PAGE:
Hillary Clinton Says She's Asked State Department to Release Emails

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Hillary Clinton said on Wednesday night that she has asked the State Department to release all of her emails from her four years as secretary of state as the disclosure that she used a private email address for official government business shadowed her potential presidential campaign.

"I want the public to see my email. I asked State to release them. They said they will review them for release as soon as possible," Clinton told almost 3 million followers on her verified Twitter account at 11:35 p.m. ET.

Wednesday's tweet was the first time Clinton personally commented on the controversy in public.

State Department spokeswoman Marie Harf said the department would review the emails "as quickly as possible," but said the process could take a while.

"The State Department will review for public release the emails provided by Secretary Clinton to the department, using a normal process that guides such releases," Harf said in a statement. "Given the sheer volume of the document set, this review will take some time to complete."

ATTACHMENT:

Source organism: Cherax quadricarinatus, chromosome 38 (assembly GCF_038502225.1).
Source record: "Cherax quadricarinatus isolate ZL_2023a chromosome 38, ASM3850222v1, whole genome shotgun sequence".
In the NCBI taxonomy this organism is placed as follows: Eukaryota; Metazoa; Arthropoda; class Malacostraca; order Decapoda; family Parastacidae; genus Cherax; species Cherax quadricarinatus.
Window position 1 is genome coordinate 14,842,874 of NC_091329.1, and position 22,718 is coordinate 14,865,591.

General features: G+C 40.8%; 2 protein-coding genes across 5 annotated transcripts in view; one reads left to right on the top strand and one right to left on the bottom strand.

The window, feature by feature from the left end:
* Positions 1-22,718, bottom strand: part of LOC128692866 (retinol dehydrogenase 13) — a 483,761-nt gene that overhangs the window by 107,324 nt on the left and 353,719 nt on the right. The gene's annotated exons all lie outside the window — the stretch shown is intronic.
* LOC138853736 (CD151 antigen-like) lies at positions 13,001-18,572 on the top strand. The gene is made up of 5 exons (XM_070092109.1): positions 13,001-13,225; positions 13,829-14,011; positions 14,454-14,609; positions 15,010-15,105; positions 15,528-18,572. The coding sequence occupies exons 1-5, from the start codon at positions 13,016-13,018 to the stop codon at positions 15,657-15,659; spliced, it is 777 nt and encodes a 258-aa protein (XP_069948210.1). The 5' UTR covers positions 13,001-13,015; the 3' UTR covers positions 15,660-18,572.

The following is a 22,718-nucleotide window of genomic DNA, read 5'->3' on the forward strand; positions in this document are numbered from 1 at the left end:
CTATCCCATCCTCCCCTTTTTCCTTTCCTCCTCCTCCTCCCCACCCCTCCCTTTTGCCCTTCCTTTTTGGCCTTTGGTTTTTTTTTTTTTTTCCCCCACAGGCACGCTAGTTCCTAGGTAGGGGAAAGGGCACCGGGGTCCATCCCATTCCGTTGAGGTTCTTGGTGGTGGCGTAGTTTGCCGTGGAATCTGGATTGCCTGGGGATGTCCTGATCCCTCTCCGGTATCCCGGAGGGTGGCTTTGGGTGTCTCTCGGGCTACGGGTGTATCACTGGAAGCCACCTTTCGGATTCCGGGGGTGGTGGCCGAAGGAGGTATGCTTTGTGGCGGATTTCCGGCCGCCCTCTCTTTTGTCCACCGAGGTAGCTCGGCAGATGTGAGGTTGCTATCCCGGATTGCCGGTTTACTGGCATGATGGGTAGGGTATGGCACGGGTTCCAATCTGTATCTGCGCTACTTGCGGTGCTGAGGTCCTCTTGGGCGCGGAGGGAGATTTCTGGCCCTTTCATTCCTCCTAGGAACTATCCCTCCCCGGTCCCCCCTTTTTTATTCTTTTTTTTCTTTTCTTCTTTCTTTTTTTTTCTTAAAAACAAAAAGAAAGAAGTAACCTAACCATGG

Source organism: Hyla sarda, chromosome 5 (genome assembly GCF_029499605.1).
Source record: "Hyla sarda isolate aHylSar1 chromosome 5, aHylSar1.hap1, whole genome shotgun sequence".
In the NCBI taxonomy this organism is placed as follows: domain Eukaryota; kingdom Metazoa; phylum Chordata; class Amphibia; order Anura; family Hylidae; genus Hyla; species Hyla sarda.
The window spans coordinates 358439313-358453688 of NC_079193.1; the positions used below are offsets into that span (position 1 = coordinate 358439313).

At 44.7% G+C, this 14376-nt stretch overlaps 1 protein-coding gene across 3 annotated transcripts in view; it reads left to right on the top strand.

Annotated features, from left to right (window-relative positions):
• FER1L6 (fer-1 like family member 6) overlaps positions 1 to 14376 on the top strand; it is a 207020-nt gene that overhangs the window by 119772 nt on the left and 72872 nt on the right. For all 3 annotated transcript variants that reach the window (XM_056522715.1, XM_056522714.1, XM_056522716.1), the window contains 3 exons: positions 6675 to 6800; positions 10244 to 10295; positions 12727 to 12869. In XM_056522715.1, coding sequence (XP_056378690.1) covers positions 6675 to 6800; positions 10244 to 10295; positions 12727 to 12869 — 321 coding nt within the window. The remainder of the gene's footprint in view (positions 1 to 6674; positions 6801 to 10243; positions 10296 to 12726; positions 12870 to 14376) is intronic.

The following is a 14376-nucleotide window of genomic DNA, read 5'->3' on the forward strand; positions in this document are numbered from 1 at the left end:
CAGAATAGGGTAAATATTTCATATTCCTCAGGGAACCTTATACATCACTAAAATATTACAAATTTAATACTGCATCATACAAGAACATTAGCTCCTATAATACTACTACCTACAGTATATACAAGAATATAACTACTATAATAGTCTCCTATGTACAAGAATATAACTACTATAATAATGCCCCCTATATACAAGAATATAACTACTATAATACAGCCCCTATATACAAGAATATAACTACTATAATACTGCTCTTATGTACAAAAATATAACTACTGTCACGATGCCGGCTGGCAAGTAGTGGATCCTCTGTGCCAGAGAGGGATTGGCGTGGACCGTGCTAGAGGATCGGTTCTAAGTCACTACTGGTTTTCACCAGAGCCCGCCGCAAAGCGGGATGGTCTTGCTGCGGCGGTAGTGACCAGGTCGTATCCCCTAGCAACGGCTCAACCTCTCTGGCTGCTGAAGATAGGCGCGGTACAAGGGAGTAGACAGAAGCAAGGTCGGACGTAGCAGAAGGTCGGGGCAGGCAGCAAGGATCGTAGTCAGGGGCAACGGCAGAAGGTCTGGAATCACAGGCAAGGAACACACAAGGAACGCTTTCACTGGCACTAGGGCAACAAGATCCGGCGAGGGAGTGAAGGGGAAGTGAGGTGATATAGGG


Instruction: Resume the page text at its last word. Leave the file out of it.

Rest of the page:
Republicans, including potential 2016 presidential contender Jeb Bush, have sharply attacked Clinton over the emails, arguing that her use of a personal email account was an intentional move to obscure her communications.

The House Select Committee on Benghazi issued subpoenas Wednesday for some of Clinton's emails, which were housed on a private server in her home — not on secure government servers.

IN-DEPTH

— M. Alex Johnson

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